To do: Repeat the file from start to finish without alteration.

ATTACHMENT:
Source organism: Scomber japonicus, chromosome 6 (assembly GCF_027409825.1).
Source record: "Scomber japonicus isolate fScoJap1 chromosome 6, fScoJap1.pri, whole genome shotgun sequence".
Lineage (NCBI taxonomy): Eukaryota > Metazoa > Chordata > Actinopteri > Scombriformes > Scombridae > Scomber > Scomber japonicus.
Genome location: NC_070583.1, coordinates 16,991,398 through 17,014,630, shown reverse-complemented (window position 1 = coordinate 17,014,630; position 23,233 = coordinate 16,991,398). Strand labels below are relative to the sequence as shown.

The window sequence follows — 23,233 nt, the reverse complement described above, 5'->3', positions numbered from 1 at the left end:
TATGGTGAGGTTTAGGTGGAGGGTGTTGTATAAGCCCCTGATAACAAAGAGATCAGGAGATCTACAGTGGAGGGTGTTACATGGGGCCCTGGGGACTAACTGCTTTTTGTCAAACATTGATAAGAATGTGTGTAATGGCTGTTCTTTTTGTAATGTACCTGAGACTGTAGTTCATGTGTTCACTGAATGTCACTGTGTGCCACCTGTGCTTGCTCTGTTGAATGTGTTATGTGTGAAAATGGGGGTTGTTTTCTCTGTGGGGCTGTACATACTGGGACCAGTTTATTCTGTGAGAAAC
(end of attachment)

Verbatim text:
Source organism: Scomber japonicus, chromosome 6 (assembly GCF_027409825.1).
Source record: "Scomber japonicus isolate fScoJap1 chromosome 6, fScoJap1.pri, whole genome shotgun sequence".
Lineage (NCBI taxonomy): Eukaryota > Metazoa > Chordata > Actinopteri > Scombriformes > Scombridae > Scomber > Scomber japonicus.
Genome location: NC_070583.1, coordinates 16,991,398 through 17,014,630, shown reverse-complemented (window position 1 = coordinate 17,014,630; position 23,233 = coordinate 16,991,398). Strand labels below are relative to the sequence as shown.

The window sequence follows — 23,233 nt, the reverse complement described above, 5'->3', positions numbered from 1 at the left end:
TATGGTGAGGTTTAGGTGGAGGGTGTTGTATAAGCCCCTGATAACAAAGAGATCAGGAGATCTACAGTGGAGGGTGTTACATGGGGCCCTGGGGACTAACTGCTTTTTGTCAAACATTGATAAGAATGTGTGTAATGGCTGTTCTTTTTGTAATGTACCTGAGACTGTAGTTCATGTGTTCACTGAATGTCACTGTGTGCCACCTGTGCTTGCTCTGTTGAATGTGTTATGTGTGAAAATGGGGGTTGTTTTCTCTGTGGGGCTGTACATACTGGGACCAGTTTATTCTGTGAGAAAC